Prison Braille Programs Today

According to a survey conducted by the American Printing House for the Blind in 20024, there are currently 23 braille production programs operating in correctional facilities across the United States. Although the programs share common goals, each reflects its own unique characteristics based on the security level, population served, and management priorities of the prison in which it is housed. Three (3) of the facilities are under federal jurisdiction, and 20 are state-operated. Four (4) are female facilities and 19 are male.

More than 1,200 inmates have participated in braille programs across the U.S. since the first program began in 1962. Today there are about 365 inmates working in the 23 active programs. Individual programs have as few as 3 inmates and as many as 40, with the average being about 12.

The oldest known prison braille program in the U.S. is the Michigan Braille Transcription Fund (MBTF), begun in 1962 with one inmate learning braille in his cell. That program is now one of the largest in the country, employing 35 men and producing over 2,000 braille titles each year. An incorporated 501(c)(3) non-profit corporation, MBTF occupies its own building on the grounds of the Cotton Correctional Facility in Jackson, Michigan.


How individual braille programs were initiated and under what auspices they operate has a tremendous impact on the goals of each program. Of the 23 programs currently operating, 8 are programs operated solely by prison educational or vocational training departments. These programs have as primary goals educating inmates and providing them with necessary job skills. Braille production is generally considered a community service, and there is either minimal or no charge to the braille customers. Funding is provided primarily through government programs and private sector contributions.

Six (6) of the 23 programs are operated solely by correctional industries and, as such, are revenue producing businesses. While it is important to these programs that inmates gain educational and job training skills, it is also important that the programs generate enough income to at least become self-supporting. Run as small businesses, correctional industry braille programs establish fee structures and billing cycles. They are driven to produce and distribute as much quality braille as possible.

Prison educational/vocational programs and corrections industries work in partnership to operate 2 of the 23 braille production facilities. Two (2) other programs have evolved into 501(c)(3) non-profit corporations operating within prison walls. Although these non-profit organizations are subject to all prison rules and regulations and they utilize prison manpower, they operate independently. They are eligible to apply for and receive grants to cover program expenses, including the purchase of equipment and supplies.

The remaining programs are operated by a combination of "other" entities — state departments of corrections and education, state departments for the blind, instructional materials resource centers, school districts, residential schools for the blind, and government "special services" programs.


Prison braille programs are financed in a wide variety of ways. The Federal Bureau of Prisons, state departments of corrections, and prison training and education funds are utilized in some cases, while private sector contributions and public and private grants are used in others. In some cases equipment and supplies are donated and income is generated through sales. Most programs are operated through a combination of several of these funding sources.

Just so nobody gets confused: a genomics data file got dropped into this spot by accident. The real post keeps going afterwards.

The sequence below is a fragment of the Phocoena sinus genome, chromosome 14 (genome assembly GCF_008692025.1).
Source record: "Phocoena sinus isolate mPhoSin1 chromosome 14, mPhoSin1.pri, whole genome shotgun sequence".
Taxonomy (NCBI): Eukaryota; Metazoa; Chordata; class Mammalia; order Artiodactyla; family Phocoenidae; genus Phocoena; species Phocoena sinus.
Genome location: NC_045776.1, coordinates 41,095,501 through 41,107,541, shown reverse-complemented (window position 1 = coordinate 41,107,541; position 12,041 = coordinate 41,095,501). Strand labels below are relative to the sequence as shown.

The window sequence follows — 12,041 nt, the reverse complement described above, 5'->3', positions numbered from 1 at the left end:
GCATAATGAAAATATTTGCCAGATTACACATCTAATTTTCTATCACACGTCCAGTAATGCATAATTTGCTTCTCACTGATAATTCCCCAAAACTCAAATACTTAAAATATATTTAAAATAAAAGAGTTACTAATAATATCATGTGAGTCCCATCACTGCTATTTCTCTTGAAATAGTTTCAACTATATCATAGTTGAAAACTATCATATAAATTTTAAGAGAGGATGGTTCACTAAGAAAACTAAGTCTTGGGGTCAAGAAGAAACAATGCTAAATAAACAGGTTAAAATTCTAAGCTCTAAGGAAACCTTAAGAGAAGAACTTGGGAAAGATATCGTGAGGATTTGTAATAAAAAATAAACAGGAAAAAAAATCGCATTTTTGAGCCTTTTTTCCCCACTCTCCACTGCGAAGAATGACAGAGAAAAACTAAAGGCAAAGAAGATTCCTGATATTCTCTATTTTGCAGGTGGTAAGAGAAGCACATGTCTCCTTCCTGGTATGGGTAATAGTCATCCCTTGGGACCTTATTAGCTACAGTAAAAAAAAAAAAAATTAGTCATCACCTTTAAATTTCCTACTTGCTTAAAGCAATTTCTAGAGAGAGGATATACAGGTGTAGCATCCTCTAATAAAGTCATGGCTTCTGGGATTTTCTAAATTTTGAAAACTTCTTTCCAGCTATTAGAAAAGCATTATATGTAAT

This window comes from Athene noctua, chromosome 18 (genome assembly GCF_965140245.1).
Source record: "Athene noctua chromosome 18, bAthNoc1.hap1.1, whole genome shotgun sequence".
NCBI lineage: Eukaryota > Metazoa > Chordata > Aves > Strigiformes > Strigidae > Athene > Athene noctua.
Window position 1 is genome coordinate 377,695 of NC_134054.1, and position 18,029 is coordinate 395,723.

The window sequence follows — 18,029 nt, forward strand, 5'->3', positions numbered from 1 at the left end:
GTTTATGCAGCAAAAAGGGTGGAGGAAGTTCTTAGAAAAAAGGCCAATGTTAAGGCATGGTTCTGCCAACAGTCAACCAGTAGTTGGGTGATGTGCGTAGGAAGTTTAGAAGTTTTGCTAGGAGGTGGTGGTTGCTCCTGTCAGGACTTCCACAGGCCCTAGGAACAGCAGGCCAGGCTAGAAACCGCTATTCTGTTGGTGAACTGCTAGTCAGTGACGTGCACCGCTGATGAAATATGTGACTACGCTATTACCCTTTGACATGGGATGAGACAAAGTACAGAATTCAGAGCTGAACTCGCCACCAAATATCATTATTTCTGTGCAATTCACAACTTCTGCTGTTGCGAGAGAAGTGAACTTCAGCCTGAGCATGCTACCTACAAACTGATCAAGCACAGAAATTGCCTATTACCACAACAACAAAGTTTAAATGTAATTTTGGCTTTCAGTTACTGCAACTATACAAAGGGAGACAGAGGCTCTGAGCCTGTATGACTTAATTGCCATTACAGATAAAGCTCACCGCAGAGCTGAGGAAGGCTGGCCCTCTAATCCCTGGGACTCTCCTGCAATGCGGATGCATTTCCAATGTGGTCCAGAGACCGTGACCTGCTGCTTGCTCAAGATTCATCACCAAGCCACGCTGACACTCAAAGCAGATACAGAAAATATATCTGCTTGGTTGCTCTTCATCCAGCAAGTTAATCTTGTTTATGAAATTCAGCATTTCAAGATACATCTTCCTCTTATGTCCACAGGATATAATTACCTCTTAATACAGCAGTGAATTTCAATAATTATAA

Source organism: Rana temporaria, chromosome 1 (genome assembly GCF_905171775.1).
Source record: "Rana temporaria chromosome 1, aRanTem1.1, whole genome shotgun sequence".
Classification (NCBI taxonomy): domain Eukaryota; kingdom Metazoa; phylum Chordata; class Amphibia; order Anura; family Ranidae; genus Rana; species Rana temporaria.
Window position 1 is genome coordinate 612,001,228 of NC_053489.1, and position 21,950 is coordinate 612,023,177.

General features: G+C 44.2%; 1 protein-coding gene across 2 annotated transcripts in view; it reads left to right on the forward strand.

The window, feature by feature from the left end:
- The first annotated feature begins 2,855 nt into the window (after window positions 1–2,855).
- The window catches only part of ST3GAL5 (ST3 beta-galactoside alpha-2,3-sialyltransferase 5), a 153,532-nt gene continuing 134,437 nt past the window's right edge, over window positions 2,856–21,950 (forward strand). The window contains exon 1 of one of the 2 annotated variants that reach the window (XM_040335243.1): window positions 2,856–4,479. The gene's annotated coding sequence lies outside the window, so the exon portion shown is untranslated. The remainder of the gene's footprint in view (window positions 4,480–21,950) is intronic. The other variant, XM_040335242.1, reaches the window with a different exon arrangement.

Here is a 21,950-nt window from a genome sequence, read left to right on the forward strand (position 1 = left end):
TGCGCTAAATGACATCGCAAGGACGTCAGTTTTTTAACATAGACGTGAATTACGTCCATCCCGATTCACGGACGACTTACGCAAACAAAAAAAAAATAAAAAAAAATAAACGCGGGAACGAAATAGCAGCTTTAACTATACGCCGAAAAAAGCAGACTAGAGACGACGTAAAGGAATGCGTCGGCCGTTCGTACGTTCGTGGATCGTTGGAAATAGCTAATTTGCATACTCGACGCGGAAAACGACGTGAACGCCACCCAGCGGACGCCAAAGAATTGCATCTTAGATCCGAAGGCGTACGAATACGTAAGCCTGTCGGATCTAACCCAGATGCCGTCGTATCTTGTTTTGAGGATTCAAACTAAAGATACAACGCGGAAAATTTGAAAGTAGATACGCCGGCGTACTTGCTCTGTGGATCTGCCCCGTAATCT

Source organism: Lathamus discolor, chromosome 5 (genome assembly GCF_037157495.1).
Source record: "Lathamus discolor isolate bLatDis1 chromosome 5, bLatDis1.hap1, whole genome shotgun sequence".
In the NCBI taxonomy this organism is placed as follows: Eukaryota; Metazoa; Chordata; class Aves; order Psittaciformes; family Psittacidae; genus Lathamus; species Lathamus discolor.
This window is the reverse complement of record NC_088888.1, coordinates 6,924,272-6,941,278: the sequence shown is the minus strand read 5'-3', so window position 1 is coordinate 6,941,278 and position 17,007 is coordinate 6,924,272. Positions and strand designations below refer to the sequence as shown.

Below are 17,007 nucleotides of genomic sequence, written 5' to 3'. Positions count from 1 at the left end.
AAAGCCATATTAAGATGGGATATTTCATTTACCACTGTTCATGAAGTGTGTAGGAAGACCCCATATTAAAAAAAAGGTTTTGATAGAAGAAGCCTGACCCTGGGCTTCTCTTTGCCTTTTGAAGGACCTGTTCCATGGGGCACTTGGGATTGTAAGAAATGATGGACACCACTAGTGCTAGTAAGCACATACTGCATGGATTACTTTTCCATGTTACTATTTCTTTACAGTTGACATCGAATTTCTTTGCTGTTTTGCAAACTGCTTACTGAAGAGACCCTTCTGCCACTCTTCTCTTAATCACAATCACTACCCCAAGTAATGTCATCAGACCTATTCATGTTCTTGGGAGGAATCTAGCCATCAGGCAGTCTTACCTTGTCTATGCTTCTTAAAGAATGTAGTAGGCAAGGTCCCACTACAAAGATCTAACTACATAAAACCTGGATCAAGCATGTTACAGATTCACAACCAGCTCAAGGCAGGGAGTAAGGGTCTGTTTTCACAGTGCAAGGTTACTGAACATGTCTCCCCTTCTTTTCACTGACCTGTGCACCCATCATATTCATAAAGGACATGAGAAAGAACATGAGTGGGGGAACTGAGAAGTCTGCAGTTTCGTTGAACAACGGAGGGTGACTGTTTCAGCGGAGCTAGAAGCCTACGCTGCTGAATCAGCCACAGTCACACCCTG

Pricing structures vary according to the extent of services provided, the difficulty of the braille produced, and the qualifications of the transcribers. For example, textbooks that are primarily literary braille are considerably less complicated and time consuming than textbooks that contain many visuals (photographs, graphs, maps…). The concepts in these visual representations must be conveyed in a non-visual format for blind students. Before braille transcription begins, extensive time is spent editing — identifying the information presented in each visual and determining the best way to convey the same message to blind students. A detailed photograph may best be described in words, while a map may be reproduced in tactile graphics (raised-line drawings). Visual maps generally convey several concepts at once (cities, waterways, altitudes, land formations…). It may take a series of tactile maps to convey the same information, since cluttered maps are useless to blind students.

There are also many specialized codes in braille, such as computer and foreign language codes. The Nemeth Braille Code for Mathematics and Science Notation is more complex than literary braille, requiring advanced training and certification.

Bookcase with many braille volumes on its shelves. On a table in front of the case is the single print volume from which the braille volumes were transcribed.

Through the transcription process, one print book becomes many volumes of braille. This print biology book in the foreground was transcribed into 68 braille volumes.

With all this in mind, fees charged range from $.15 to $3.00 per braille page, and pricing can be negotiable. When transcribing print to braille, 1 page of print can end up being between 2 and 8 pages of braille, depending on the size and complexity of the print copy. When a customer wants print material transcribed into braille, the transcriber reviews the material in advance and provides an estimate on the completed number of braille pages, the length of time transcription will take, and a final project cost estimate.